Creating their popular slogan, Pizza Rules Everything Around Me (PREAM), Clint Gray, Derrick Moore and EJ Reed—the men behind national Black-owned pizza brand, Slim & Husky’s—have now leveled things up to Progress Rules Everything Around Me. In just under 6 years, the friends turned business partners have now grown to 13 locations across the South, with more in the works.
"We always made a promise in college that we would start a business once the time is right," Reed shares. "We took $1000 a piece in 2009 and started a moving company. We were able to grow and scale that business, and then the idea came for Slim & Husky’s around 2014. In January 2017, we sold the moving company and opened our first Slim & Husky's in March of that same year."
For the three business owners and former classmates, focusing on their local communities has been one of the driving forces in making the brand successful. They are intentional about hiring within the local community, engaging with area politicians as well as artists—whom they often tap to commission artwork for the locations—before they open a new location in a community.
"The faith that our leadership teams have in us has definitely been a key for our success. We've been able to persevere through good times and even some stumbling blocks, like COVID," Derrick "Moe" Moore says. "That along with our faith in God have been important. We always say, 'if we just keep working, the rest will fall into place.'"
When you walk into one of the brand's locations, you're typically welcomed by the sounds of hip hop playing over the speakers. There are vibrant murals and artwork from Black artists covering the walls. Using the pizza to connect people to culture, the men want it to be clear that this is a display of Black culture personified.
"We created this brand and our menu with Black culture at the forefront. The three of us grew up in the 90s hip hop era, which fueled our loved for music in general," Gray explains. "So, our menu from the "Roni, Roni, Roni" to the "Nothing but a V-Thing" vegan pizza are all influenced by the music we grew up on."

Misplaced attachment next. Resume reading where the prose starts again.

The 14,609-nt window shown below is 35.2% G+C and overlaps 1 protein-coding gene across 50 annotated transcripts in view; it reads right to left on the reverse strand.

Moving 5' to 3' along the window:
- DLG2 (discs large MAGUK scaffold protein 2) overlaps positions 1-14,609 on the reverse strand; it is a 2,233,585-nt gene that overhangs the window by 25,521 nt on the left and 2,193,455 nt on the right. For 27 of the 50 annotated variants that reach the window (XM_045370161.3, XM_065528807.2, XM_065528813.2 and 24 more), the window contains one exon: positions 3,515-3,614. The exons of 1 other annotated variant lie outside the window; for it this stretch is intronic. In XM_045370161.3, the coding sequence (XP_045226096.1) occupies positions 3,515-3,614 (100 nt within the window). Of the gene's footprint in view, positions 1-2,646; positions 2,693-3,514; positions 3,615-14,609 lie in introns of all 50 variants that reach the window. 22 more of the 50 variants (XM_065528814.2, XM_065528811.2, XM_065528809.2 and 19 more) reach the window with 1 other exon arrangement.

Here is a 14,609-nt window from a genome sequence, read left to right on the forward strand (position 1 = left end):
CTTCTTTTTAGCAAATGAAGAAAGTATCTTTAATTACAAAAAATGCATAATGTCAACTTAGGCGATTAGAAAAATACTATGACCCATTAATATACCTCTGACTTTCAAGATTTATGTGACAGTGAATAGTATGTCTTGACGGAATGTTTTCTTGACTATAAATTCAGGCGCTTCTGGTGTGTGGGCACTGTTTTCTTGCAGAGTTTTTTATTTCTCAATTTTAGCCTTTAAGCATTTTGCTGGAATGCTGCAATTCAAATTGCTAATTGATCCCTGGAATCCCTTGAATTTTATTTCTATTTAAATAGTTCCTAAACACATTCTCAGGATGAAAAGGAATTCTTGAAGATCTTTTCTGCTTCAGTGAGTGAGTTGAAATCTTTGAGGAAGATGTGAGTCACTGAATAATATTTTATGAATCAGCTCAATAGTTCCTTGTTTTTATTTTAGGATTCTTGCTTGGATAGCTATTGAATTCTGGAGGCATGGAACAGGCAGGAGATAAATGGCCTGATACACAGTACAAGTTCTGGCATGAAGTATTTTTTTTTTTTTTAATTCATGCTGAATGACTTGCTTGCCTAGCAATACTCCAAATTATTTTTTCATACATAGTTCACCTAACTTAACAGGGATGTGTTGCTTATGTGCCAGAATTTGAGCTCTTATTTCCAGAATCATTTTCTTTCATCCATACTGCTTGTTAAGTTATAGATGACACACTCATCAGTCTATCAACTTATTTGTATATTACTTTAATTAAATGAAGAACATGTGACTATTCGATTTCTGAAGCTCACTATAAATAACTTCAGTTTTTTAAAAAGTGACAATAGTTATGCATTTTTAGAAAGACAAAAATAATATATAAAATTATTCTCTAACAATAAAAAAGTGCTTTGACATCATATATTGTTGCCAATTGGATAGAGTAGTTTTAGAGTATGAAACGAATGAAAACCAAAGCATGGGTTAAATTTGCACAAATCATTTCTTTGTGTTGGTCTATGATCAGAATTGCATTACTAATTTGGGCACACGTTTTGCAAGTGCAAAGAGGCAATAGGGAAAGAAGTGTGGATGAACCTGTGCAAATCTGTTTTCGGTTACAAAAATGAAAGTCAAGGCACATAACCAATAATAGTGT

As one of the few national Black-owned pizza brands in the country, we asked Gray, Moore and Reid to share a few gems with others looking to scale a brand on a national level.
Fall in love with the sacrifice
Once you start or open a business, it's a sacrifice. It can require a lot of time and energy, often pulling you away from those you love. So, once you get things off the ground, Moore says you'll have to fall in love with that sacrifice and getting your brand to the next level.
"It doesn't come easy," Moore says. "You're investing a lot of time and money, which is a sacrifice, and I don't think a lot of people realize that."
Focus on growth early on
"A lot of businesses gain a following early, but they don't have the infrastructure to really grow. We're in the process of creating a blueprint for other businesses to follow," Reed says. "Really and truly working on your business for you to be able to scale is key. It's okay to have a mom-and-pop operation, but it feels great to be able to have multiple locations, too."
Find a good mix of people and utilize great tech
"Look to bring on people that are just as entrepreneurial minded. People who are ambitious and can also bring great ideas and support your vision," Gray says. "On the tech side, it helps makes things faster and put your business in more places faster. The results of new technology just make us a better company as a whole and has allowed us to grow faster."